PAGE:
we have received from the Cuban Government.

This dialogue is also open throughout Latin America, particularly at the
level of a practical agenda to aid the poor.  We would like to know what
the Cuban Government's general outlook toward the theology of liberation
and the Latin American peoples' liberation movements is in the context of
the ecumenical dialogue concerning this; and what is expected, what will be
the future agendas for the relationship between the state and Cuban
churches within this ecumenical framework?

[Castro] [Words indistinct] the economic issues, and I am very happy, since
I attended--as I already said--religious schools from the first grade until
graduation not that long ago [laughter]; or at least to me it does not seem
that long ago.  At that time there was no ecumenism at all.  I recall
things that teachers and priests told us.  We could not say a word about
Protestantism: the devil was good [laughter] in comparison to a Protestant.

Judaism could not be mentioned either, because Jews were blamed for the
assassination and crucifixion of Christ.  There was a terrible
sectarianism in the 1930's and 1940's.  Ecumenism has become so strongly
lately that I would say that it is virtually like the field of electronics.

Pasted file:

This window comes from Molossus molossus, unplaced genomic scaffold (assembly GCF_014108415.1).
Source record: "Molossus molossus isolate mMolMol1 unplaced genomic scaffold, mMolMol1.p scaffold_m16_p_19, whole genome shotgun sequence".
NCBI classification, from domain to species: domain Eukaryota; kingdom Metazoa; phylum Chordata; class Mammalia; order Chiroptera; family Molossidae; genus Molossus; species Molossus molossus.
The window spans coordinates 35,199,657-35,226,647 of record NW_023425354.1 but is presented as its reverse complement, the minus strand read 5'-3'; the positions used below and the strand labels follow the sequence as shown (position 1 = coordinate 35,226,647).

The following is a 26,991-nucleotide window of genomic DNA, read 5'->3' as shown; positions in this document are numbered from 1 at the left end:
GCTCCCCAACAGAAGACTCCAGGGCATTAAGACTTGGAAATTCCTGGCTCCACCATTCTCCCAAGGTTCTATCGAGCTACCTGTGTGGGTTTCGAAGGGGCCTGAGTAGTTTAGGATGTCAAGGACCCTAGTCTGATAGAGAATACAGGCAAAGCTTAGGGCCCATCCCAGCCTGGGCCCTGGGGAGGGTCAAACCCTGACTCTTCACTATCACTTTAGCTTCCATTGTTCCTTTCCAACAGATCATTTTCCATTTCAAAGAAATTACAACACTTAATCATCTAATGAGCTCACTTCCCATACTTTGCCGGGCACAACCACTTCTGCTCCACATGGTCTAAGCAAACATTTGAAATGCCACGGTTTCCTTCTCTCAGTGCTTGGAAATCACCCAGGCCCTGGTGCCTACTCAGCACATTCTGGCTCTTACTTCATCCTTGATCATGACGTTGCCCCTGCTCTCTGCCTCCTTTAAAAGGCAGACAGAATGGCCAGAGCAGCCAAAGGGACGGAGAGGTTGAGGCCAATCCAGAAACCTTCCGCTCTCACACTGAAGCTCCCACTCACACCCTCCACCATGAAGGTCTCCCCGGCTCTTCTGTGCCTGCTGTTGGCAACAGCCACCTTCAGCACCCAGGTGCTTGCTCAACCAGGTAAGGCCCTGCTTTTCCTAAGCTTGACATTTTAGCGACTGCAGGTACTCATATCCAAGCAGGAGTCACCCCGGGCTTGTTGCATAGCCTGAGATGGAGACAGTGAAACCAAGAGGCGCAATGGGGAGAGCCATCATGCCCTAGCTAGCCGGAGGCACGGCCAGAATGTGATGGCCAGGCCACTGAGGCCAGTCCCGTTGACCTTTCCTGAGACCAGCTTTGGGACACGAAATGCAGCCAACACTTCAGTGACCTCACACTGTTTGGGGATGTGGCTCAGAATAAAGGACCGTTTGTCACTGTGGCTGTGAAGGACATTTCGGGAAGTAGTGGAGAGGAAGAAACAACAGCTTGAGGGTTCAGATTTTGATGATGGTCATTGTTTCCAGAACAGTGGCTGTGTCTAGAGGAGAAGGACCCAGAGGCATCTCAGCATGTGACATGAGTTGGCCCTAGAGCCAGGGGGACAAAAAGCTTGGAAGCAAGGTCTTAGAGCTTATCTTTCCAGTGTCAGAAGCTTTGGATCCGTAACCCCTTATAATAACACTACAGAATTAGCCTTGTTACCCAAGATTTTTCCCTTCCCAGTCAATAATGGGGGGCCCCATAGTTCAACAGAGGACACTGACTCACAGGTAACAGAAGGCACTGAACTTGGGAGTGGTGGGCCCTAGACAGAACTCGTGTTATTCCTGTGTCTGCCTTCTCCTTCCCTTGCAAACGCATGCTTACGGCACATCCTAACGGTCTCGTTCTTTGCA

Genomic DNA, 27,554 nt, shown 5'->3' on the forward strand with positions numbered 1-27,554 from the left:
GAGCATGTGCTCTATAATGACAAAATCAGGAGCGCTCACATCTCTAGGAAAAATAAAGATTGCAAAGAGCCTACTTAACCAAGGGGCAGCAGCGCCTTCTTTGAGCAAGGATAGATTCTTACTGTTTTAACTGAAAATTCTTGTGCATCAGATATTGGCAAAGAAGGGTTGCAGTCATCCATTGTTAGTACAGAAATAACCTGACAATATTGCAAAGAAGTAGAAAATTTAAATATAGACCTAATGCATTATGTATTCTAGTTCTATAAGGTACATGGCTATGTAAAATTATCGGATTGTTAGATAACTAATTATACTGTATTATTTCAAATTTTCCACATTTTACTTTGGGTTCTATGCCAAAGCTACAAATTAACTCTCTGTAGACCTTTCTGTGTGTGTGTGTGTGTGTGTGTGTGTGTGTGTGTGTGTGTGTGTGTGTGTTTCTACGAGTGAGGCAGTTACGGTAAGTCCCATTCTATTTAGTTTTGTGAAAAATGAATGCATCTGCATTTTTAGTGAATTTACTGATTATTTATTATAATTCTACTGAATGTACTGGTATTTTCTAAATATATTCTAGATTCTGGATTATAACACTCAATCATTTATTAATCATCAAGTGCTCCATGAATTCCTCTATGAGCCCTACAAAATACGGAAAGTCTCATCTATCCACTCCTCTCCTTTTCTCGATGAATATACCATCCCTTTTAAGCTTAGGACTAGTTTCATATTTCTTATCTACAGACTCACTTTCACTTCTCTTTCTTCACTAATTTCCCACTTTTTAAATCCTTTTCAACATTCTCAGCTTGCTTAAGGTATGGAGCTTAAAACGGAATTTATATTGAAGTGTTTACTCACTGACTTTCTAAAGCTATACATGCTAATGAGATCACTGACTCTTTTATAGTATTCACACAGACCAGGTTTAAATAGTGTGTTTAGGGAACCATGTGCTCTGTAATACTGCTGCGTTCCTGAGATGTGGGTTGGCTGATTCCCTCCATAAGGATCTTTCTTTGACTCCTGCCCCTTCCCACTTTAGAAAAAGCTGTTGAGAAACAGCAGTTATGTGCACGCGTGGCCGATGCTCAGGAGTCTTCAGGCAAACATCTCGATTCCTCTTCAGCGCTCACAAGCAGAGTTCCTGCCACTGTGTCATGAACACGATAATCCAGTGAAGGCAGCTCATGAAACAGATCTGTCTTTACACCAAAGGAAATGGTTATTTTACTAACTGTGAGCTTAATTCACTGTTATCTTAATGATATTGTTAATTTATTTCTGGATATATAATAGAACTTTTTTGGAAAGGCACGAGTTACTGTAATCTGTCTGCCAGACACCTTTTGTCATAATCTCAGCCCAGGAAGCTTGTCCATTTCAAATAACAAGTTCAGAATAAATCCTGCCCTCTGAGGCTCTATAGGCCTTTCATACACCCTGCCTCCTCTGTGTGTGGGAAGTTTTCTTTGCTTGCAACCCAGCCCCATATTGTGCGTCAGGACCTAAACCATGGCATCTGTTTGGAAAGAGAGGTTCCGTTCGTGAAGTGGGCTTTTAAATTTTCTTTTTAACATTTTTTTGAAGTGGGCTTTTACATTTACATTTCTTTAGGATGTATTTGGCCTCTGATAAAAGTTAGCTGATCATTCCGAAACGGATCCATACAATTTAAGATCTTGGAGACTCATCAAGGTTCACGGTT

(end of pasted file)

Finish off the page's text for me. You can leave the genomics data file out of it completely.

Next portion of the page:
[laughter]

I was surprised by--because I witnessed it--the sectarian spirit, a virtual
spiritual war among the churches.  That is what I noticed.  I did not study
under the Protestant Church, but the Catholic Church was affected by an
intense sectarianism.  Therefore, current developments mean enormous,
marvelous changes that are rational and extraordinarily important.  In the
Catholic Church, the pope is active in international meetings even with
other non-Christian Churches.  That kind of [word indistinct] is becoming
evident.

I agree with and like very much that type of religious cooperation.  I
believe that is the kind of attitude that correspond with the modern man
because man is much more rational, wise, and intelligent than in the past,
while still having much room for improvement.  There is still too much